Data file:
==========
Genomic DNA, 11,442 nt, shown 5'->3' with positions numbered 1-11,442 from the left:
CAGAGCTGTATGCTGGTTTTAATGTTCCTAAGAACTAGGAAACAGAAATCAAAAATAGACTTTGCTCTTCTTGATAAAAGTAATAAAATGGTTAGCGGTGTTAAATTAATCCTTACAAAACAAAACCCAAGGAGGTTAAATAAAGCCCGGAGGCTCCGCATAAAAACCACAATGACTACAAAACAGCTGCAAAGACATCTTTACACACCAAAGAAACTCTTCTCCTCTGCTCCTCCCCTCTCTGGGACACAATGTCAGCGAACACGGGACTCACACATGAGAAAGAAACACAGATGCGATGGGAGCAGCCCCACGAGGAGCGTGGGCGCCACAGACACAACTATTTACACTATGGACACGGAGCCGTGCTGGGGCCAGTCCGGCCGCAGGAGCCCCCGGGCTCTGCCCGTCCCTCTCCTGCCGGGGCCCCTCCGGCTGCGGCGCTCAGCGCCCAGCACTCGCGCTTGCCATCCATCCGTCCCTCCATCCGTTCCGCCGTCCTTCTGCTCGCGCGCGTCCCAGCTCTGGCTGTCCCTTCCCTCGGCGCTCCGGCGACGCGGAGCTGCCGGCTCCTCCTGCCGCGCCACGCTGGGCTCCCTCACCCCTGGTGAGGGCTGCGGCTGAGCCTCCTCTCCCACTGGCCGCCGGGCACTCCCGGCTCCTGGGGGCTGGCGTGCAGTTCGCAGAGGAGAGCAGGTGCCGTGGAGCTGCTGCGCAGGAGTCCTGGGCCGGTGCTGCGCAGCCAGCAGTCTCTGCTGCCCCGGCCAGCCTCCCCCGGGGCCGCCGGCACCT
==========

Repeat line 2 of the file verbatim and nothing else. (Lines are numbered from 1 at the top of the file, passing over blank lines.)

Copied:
CAGAGCTGTATGCTGGTTTTAATGTTCCTAAGAACTAGGAAACAGAAATCAAAAATAGACTTTGCTCTTCTTGATAAAAGTAATAAAATGGTTAGCGGTGTTAAATTAATCCTTACAAAACAAAACCCAAGGAGGTTAAATAAAGCCCGGAGGCTCCGCATAAAAACCACAATGACTACAAAACAGCTGCAAAGACATCTTTACACACCAAAGAAACTCTTCTCCTCTGCTCCTCCCCTCTCTGGGACACAATGTCAGCGAACACGGGACTCACACATGAGAAAGAAACACAGATGCGATGGGAGCAGCCCCACGAGGAGCGTGGGCGCCACAGACACAACTATTTACACTATGGACACGGAGCCGTGCTGGGGCCAGTCCGGCCGCAGGAGCCCCCGGGCTCTGCCCGTCCCTCTCCTGCCGGGGCCCCTCCGGCTGCGGCGCTCAGCGCCCAGCACTCGCGCTTGCCATCCATCCGTCCCTCCATCCGTTCCGCCGTCCTTCTGCTCGCGCGCGTCCCAGCTCTGGCTGTCCCTTCCCTCGGCGCTCCGGCGACGCGGAGCTGCCGGCTCCTCCTGCCGCGCCACGCTGGGCTCCCTCACCCCTGGTGAGGGCTGCGGCTGAGCCTCCTCTCCCACTGGCCGCCGGGCACTCCCGGCTCCTGGGGGCTGGCGTGCAGTTCGCAGAGGAGAGCAGGTGCCGTGGAGCTGCTGCGCAGGAGTCCTGGGCCGGTGCTGCGCAGCCAGCAGTCTCTGCTGCCCCGGCCAGCCTCCCCCGGGGCCGCCGGCACCT